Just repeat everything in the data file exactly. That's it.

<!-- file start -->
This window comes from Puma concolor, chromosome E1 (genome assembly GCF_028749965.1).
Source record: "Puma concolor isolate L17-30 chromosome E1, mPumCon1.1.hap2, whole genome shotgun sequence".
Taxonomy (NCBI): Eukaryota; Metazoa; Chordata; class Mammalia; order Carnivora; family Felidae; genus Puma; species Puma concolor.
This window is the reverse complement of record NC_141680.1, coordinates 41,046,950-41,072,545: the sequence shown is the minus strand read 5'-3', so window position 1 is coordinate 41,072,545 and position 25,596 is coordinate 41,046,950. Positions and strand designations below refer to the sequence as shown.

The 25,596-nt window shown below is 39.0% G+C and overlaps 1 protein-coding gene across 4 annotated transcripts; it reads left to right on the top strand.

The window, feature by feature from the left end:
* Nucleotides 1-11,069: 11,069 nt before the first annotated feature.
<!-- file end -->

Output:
This window comes from Puma concolor, chromosome E1 (genome assembly GCF_028749965.1).
Source record: "Puma concolor isolate L17-30 chromosome E1, mPumCon1.1.hap2, whole genome shotgun sequence".
Taxonomy (NCBI): Eukaryota; Metazoa; Chordata; class Mammalia; order Carnivora; family Felidae; genus Puma; species Puma concolor.
This window is the reverse complement of record NC_141680.1, coordinates 41,046,950-41,072,545: the sequence shown is the minus strand read 5'-3', so window position 1 is coordinate 41,072,545 and position 25,596 is coordinate 41,046,950. Positions and strand designations below refer to the sequence as shown.

The 25,596-nt window shown below is 39.0% G+C and overlaps 1 protein-coding gene across 4 annotated transcripts; it reads left to right on the top strand.

The window, feature by feature from the left end:
* Nucleotides 1-11,069: 11,069 nt before the first annotated feature.